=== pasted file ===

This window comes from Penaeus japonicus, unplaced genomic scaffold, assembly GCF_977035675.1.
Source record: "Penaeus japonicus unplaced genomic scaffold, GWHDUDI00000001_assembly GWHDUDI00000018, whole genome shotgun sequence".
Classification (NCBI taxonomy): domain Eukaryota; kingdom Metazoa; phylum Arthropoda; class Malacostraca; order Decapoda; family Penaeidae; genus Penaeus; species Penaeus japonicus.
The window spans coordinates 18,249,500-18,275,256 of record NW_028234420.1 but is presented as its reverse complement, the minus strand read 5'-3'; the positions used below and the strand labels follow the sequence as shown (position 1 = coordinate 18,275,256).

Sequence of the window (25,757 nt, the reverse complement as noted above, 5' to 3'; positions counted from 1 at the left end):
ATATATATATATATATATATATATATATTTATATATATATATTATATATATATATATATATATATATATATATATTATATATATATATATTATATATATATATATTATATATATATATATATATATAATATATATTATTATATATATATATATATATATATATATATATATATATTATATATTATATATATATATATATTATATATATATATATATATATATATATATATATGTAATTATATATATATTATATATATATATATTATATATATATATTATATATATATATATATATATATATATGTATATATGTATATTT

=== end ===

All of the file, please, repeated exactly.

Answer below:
This window comes from Penaeus japonicus, unplaced genomic scaffold, assembly GCF_977035675.1.
Source record: "Penaeus japonicus unplaced genomic scaffold, GWHDUDI00000001_assembly GWHDUDI00000018, whole genome shotgun sequence".
Classification (NCBI taxonomy): domain Eukaryota; kingdom Metazoa; phylum Arthropoda; class Malacostraca; order Decapoda; family Penaeidae; genus Penaeus; species Penaeus japonicus.
The window spans coordinates 18,249,500-18,275,256 of record NW_028234420.1 but is presented as its reverse complement, the minus strand read 5'-3'; the positions used below and the strand labels follow the sequence as shown (position 1 = coordinate 18,275,256).

Sequence of the window (25,757 nt, the reverse complement as noted above, 5' to 3'; positions counted from 1 at the left end):
ATATATATATATATATATATATATATATTTATATATATATATTATATATATATATATATATATATATATATATATTATATATATATATATTATATATATATATATTATATATATATATATATATATAATATATATTATTATATATATATATATATATATATATATATATATATATTATATATTATATATATATATATATTATATATATATATATATATATATATATATATATGTAATTATATATATATTATATATATATATATTATATATATATATTATATATATATATATATATATATATATGTATATATGTATATTT